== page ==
Saturday, March 25, 2017

Biracial in Trumpville

 
Hello again my lovely readers. It's been many a day, but the election of Donald Trump to the highest and most sacred office in the land has turned my spirit nearly to mush and manifested in an inability to transmit my thoughts to blog.  In his short time in office, this destructive force of a person has, among many things, fostered a still-mysterious association to an autocratic Eastern European leader forged yet another (currently suspended) attempt to ban Muslims from the country, and tried to sell us a cruel healthcare bill.  Amongst this smorgasbord of national security concerns and discrimination, my thoughts and concerns have focused in particular on the ever-present faultline of racial relations that has currently exploded in an earthquake of division, especially regarding the biracial space in which I live. When I began this blog in 2008, in the dawn of the Obama era of hope and change, I was quite inspired by having a leader in the White House who, even though his path of identity diverged from my own, lived his life with one white parent and I endeavored to give a glimpse into what's it like existing in this particular truth.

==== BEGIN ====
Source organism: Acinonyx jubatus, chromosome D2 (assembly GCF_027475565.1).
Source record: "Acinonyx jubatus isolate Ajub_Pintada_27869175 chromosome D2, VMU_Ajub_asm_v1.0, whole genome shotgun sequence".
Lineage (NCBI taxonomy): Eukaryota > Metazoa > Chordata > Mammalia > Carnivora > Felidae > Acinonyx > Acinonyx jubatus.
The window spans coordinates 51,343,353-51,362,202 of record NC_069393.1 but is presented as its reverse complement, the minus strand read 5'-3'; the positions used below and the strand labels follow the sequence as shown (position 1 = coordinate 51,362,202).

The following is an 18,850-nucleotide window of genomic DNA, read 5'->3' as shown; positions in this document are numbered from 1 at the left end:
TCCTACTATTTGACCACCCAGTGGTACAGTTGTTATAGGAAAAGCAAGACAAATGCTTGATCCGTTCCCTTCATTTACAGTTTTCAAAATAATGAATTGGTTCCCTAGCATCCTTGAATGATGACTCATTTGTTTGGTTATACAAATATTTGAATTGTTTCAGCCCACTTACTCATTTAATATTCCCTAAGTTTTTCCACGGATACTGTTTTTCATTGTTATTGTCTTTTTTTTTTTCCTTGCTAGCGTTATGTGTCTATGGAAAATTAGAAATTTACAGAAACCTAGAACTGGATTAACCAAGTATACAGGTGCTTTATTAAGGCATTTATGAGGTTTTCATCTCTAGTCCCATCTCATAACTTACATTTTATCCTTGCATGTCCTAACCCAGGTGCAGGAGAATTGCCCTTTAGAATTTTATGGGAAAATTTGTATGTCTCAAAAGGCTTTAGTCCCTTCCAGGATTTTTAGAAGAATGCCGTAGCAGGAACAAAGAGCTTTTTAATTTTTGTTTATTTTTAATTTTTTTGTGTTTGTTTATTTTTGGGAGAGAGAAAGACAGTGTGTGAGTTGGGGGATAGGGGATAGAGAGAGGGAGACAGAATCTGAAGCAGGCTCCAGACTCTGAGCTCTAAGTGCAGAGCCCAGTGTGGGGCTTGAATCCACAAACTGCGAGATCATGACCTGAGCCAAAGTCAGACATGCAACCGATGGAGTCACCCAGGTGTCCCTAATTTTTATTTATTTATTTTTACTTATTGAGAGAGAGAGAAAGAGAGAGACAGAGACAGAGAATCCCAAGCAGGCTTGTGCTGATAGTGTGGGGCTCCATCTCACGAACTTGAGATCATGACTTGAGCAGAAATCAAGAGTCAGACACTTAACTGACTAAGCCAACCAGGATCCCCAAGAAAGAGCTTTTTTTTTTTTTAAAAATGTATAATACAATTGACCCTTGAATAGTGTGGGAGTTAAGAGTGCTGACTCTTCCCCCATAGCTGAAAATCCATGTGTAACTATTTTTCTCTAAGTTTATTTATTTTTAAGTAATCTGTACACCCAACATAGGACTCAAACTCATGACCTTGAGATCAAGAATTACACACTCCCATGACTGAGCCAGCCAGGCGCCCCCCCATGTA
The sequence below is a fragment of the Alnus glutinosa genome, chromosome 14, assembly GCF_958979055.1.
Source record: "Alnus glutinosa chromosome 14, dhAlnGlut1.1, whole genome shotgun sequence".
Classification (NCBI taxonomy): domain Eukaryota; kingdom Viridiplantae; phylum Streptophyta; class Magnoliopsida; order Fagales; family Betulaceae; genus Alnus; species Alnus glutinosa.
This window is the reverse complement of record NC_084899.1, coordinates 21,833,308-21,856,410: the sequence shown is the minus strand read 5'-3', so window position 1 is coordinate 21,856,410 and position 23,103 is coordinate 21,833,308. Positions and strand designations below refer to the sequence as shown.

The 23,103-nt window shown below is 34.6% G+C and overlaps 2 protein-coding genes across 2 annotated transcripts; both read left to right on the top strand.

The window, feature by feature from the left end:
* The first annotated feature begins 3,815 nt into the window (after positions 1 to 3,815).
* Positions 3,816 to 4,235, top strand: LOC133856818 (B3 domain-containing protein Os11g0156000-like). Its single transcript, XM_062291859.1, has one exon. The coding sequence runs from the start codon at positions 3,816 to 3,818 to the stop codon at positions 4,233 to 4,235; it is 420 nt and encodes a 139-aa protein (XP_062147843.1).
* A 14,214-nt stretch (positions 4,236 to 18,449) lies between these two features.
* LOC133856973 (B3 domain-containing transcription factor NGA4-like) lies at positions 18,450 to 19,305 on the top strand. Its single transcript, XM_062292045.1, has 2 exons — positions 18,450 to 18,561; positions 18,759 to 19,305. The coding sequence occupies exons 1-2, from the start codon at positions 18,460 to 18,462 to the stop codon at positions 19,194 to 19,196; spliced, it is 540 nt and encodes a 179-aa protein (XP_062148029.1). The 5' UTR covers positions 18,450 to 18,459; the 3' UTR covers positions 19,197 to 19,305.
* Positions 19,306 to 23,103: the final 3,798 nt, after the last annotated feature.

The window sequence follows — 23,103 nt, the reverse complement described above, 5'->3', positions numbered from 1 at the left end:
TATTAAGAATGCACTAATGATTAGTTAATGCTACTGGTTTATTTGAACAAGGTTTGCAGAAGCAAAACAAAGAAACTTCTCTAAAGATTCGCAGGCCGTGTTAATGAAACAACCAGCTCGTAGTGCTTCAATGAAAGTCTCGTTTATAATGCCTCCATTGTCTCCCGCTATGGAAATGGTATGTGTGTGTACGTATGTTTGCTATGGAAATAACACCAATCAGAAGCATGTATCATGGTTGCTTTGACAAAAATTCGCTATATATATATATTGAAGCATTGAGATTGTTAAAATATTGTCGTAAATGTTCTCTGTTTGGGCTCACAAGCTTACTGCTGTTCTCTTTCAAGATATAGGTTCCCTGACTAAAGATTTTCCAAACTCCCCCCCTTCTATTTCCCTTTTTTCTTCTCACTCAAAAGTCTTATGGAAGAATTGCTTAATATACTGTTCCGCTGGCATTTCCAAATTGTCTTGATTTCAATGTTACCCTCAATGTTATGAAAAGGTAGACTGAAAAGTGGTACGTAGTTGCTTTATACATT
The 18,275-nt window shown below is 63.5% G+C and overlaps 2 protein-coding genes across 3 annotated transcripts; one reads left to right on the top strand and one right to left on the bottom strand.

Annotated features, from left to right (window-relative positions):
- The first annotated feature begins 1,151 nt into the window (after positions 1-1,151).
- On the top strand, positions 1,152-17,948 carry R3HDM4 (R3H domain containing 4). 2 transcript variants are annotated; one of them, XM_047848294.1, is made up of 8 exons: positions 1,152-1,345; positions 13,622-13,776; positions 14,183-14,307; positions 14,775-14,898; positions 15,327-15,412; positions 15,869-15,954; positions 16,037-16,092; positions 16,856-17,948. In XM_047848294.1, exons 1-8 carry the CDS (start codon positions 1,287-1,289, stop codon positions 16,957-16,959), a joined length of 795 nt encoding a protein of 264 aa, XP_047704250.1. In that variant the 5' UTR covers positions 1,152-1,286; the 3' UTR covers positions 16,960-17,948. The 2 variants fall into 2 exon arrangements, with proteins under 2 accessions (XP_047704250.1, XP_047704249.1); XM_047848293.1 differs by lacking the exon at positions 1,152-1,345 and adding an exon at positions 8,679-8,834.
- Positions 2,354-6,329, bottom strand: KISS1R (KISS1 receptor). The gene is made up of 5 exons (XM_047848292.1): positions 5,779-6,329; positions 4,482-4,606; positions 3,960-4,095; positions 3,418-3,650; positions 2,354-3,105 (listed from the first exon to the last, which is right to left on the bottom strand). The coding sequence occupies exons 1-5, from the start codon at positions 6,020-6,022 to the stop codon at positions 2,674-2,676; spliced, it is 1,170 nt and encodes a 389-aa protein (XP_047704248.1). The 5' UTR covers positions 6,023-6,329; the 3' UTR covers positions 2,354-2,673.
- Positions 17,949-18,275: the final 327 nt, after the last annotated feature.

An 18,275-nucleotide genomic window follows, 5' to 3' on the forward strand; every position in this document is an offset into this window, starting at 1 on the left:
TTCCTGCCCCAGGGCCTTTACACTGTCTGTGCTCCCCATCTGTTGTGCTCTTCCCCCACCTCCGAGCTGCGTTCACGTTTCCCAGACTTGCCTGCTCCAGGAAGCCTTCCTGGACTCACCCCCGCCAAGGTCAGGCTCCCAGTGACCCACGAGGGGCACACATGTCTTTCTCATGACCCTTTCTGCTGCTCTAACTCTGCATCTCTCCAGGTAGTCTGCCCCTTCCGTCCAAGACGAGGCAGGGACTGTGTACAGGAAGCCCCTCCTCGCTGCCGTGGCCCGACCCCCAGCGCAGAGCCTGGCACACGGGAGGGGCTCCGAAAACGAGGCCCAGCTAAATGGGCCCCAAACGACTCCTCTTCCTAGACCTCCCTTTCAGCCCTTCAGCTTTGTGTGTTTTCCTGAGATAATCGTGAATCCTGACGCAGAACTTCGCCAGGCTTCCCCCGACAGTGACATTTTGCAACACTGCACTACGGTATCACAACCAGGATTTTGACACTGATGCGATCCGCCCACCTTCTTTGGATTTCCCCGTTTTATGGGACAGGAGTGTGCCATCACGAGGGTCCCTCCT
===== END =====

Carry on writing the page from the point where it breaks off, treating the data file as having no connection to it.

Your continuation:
It was and still is my thought that discussing how two historically opposing backgrounds operate together in reality would allow some insight that, although people such as myself don't represent the saving grace of race relations in America or exist in "the best of both worlds", that it might be understood that to be half-black half-white is to have a kaleidoscopic vantage point of both the complexity of embodying two sides of a very fraught American story, and the beauty of feeling the warm embrace and sense of home each culture offers, bringing a unique sense of one's place in the American fabric.

In Trumpville, those such as myself and others in my particular community would be, quite literally, illegal. The beautiful coming together of two communities who've been at odds since this country's very founding would've failed at the steps of the US Supreme Court on a June day 50 years ago. In an environment where the bodies and  souls of black and brown folk are under constant threat, all of us, including those of us who dance in between, must continue to stand, shout out our right to exist as who we are and keep up the good fight so that the diversity that this country has always struggled with but strived towards will truly lead to a more perfect Union.

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